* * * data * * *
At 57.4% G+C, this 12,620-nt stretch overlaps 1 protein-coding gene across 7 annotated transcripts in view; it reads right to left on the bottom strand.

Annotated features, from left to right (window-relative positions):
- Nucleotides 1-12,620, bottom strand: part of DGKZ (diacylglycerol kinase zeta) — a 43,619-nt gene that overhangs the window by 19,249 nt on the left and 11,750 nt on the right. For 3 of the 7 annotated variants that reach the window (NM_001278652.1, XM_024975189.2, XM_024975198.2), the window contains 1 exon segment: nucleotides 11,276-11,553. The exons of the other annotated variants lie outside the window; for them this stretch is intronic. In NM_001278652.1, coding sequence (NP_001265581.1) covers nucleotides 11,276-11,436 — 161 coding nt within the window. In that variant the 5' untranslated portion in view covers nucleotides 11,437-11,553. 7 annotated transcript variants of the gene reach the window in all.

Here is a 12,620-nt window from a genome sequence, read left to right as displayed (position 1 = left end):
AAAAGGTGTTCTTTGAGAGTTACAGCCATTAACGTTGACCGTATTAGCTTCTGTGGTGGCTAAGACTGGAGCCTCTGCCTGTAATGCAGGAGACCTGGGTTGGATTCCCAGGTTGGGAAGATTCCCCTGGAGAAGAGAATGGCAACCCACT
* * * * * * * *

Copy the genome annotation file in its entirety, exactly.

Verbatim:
At 57.4% G+C, this 12,620-nt stretch overlaps 1 protein-coding gene across 7 annotated transcripts in view; it reads right to left on the bottom strand.

Annotated features, from left to right (window-relative positions):
- Nucleotides 1-12,620, bottom strand: part of DGKZ (diacylglycerol kinase zeta) — a 43,619-nt gene that overhangs the window by 19,249 nt on the left and 11,750 nt on the right. For 3 of the 7 annotated variants that reach the window (NM_001278652.1, XM_024975189.2, XM_024975198.2), the window contains 1 exon segment: nucleotides 11,276-11,553. The exons of the other annotated variants lie outside the window; for them this stretch is intronic. In NM_001278652.1, coding sequence (NP_001265581.1) covers nucleotides 11,276-11,436 — 161 coding nt within the window. In that variant the 5' untranslated portion in view covers nucleotides 11,437-11,553. 7 annotated transcript variants of the gene reach the window in all.

Here is a 12,620-nt window from a genome sequence, read left to right as displayed (position 1 = left end):
AAAAGGTGTTCTTTGAGAGTTACAGCCATTAACGTTGACCGTATTAGCTTCTGTGGTGGCTAAGACTGGAGCCTCTGCCTGTAATGCAGGAGACCTGGGTTGGATTCCCAGGTTGGGAAGATTCCCCTGGAGAAGAGAATGGCAACCCACT